Life Saving Club
British and European Inshore Rescue boat (IRB) championships
The first weekend of October saw Bournemouth yet again hosting the British and European Inshore Rescue boat (IRB) championships. 2 local clubs were represented in the form of Branksome Chine Surf Life Saving Club and Southbourne Surf Life Saving Club. What was going to prove to be one of the hottest weekends of the year saw equally hot competition as Britain’s best lifesavers showed off their skills in the IRB. Normally used around the cost to save lives these boat and their crews came together to compete against each other.
Southbourne Surf Lifesaving Club had always done well in these competitions and every year the numbers involved and the standards improve so it was going to be a challenge to do well. This year also included a Masters Team for those over 40 and Southbourne had entered a Team.
On Saturday morning the heats took place. This was mainly about driving safely so as not to be disqualified and miss out on the semi finals after lunch. All of Southbourne’s teams qualified for these semi finals although Philip Younger in our Master’s team pulled a muscle but thanks to the good sportsmanship of all the other teams was able to continue and use a ‘runner’ when necessary.
The first semi finals were for the Rescue Tube event. This requires the crewman to swim to the ‘patient’ and bring them back to the boat. Southbourne have always found this one of their weakest events and with some Clubs being linked to swimming clubs were unable to get to the men’s final. The women had done a little better and were therefore through!! The next few events saw Southbourne progress to the finals and when the dust settled at the end of the day Southbourne knew they had a few medals. In fact they had won 2 Gold, 3 Silver and 2 Bronze medals out of the 7 finals they had reached. Overall they had come out as the 2nd best Club in Britain not bad considering the winners Saunton Sands is more than 3 times the size of Southbourne.
On the Sunday it was back to the beach to do it all again but with more opposition as it was the European Championships and teams had come from Belgium, Germany, Poland and Latvia so it was going to be tougher!! The Event was opened by the Mayor of Bournemouth and the President of ILSE Klaus Wilkins.
Again Southbourne got to 7 of the 8 finals but unfortunately one of Southbourne’s men Sam Bailey managed to fracture his ankle. In the first of his 3 finals and had to be substituted. By the end of the day though the team had still managed 3 Golds, a Silver and 2 Bronze medals as well as making it into 2nd place overall (yes Saunton Sands came first again).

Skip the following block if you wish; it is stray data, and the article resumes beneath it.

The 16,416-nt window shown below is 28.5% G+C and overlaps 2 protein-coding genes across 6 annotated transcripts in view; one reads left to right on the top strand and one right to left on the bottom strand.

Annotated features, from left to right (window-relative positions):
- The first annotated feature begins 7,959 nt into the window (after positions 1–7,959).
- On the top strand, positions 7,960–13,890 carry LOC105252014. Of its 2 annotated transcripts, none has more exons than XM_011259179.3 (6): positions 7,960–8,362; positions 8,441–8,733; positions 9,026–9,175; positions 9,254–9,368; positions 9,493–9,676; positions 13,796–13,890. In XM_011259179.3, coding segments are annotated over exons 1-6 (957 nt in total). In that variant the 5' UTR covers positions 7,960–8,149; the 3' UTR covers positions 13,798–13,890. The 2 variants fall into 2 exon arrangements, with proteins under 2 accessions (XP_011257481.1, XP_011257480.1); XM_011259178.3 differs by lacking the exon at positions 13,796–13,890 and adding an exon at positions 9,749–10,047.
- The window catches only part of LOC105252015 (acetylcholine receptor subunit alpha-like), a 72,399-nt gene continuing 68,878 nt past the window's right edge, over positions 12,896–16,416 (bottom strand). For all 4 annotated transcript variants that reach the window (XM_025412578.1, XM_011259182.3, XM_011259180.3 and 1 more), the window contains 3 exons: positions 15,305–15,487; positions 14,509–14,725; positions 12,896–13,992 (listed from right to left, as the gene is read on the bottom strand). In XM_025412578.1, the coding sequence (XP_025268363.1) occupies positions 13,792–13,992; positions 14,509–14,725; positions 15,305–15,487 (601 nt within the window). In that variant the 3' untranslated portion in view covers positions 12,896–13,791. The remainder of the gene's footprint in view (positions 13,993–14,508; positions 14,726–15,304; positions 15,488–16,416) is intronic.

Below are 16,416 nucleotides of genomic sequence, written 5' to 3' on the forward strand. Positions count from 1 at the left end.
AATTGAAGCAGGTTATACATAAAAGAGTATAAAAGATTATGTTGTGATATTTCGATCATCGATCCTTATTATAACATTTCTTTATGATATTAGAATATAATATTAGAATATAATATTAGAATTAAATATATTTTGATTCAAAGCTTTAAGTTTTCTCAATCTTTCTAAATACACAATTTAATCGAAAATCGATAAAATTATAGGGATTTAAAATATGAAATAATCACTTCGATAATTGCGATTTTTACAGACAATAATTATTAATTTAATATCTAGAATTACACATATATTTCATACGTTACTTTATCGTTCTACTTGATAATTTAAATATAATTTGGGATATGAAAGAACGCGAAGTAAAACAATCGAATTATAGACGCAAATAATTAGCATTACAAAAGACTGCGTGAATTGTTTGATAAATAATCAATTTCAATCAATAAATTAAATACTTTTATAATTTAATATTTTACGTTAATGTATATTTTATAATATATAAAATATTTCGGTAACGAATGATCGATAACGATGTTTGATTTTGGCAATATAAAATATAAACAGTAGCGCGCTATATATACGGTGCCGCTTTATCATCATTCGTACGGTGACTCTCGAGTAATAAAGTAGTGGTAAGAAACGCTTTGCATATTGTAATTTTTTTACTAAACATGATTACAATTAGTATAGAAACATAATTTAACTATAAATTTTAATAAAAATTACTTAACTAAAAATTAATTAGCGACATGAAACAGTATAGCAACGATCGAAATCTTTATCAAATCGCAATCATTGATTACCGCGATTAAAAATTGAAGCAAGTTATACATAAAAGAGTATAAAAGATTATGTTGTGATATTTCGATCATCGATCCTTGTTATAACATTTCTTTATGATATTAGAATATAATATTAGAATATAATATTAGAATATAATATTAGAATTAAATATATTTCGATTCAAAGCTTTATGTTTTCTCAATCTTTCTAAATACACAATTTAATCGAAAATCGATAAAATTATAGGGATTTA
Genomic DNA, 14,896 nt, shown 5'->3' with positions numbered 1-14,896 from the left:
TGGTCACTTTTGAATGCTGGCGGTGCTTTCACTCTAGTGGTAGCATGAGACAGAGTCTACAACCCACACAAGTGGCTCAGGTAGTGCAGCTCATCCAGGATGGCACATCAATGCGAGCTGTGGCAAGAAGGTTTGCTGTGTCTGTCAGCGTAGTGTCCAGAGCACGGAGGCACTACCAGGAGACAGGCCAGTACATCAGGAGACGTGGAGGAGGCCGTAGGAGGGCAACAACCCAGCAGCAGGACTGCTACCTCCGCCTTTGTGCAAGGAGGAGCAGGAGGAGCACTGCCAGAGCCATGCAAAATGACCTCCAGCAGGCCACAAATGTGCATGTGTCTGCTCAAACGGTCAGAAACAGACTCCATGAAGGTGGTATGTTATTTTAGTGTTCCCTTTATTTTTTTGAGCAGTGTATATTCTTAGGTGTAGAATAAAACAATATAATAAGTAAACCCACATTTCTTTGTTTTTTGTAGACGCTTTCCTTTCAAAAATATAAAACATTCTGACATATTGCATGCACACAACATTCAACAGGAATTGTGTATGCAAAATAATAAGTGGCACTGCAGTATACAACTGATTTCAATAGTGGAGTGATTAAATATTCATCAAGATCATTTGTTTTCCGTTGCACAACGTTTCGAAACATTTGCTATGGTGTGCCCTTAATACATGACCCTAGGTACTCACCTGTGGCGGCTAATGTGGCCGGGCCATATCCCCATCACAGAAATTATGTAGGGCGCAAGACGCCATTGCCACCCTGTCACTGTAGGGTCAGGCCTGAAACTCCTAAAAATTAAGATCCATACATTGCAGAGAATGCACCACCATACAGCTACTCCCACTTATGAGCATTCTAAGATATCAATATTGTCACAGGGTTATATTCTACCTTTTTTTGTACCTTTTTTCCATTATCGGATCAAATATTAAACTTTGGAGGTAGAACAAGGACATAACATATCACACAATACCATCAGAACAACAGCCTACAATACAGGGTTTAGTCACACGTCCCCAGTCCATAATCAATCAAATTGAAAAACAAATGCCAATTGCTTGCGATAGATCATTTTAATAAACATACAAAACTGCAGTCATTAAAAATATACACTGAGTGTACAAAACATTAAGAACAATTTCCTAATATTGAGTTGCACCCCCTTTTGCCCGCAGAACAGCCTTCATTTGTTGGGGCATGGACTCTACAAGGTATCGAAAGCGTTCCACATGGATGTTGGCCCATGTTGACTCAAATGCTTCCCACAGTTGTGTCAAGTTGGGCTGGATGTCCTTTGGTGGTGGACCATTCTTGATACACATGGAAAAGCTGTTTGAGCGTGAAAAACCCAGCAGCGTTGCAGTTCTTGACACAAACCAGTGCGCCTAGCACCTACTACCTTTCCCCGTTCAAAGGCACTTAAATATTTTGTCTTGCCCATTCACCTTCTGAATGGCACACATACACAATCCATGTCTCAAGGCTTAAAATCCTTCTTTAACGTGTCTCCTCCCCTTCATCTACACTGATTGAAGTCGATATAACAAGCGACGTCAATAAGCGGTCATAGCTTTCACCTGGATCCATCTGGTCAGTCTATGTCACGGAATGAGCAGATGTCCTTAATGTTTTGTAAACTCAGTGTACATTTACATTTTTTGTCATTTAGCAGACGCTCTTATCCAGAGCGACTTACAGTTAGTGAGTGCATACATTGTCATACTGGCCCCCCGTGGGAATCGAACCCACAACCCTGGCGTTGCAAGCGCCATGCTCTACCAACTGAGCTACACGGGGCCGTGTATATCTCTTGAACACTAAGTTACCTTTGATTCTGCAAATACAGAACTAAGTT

The Teams are now looking forward to a few months rest before getting back into training for next year. They are also going to be working hard to raise funds to send the team to Australia for the World Championships in November. Many of the members have volunteered to provide their lifesaving skills at the 2012 Olympics.
A small team (Zac Anderton, Sam Bailey, Helen Keeling and Sam Redman) went to Egypt in October 2010 to compete at the World Championships. Despite the hot sun, sandy beach and warm water the team put in an excellent performance against some of the World's best and won a Bronze in the Single Rescue Event. This is the first World Championships at which a British team has won a medal in IRBs at a World level. Well done to all the team, roll on Adelaide 2012 and maybe we could sneak a few medals home.
Another year and another bunch of medals. Sadly the rest of GB has realised they needed to work hard to beat us and had unsportingly practiced before the event. Having said that girls came away with a Gold and 2 Silvers and the men managed one of each colour. Overall we got 3rd position but we were one of the smallest teams so that's still and achievement.At the Europeans we managed to maintain our 3rd position with the girls getting 2 Golds and the men just one Gold. The team didn't seem to want to win any other colours.
Southbourne's IRB teams were in action over the weekend of 26th and 27th September. On the Saturday they competed in the International event against teams from England, Wales, Germany Denmark and Australia. This event proved to be a good warm up for the British Championships on the Sunday.
On Sunday morning the teams (2 male and 1 female) made themselves ready to do battle against the rest of Britain. In the morning the heats were hard fought with all Southbourne's teams making it through to the finals. After lunch the finals were run and Southbourne seemed to be doing quite well! When the dust had settled the results were in and the rest of Britain were stunned. Southbourne had come in Second in the tube rescue and had won gold in the Mass Rescue, Team Rescue and Blue Ribbon Single Rescue. The girls had managed silver in their 3 events. Once the team had 'jangled' off the rostrum the overall scores were announced. This was the accumulated score of all teams representing a Club so the larger Clubs had the advantage over little old Southbourne. This meant that in the men's event Southbourne only managed 3rd place with Hayle 2nd and Saunton first (quantity over quality). Fortunately Hayle and Southbourne hadn't brought a female team so the girls' second place behind Whitsand Bay was added into the overall Club score. So, who had won? After a long day we were all having trouble with the maths, hd the girls score given Southbourne enough? Then the numbers were announced. The points were tied! So, how do they work out who comes first. Well, at last quality beats quantity, the most gold medals win.
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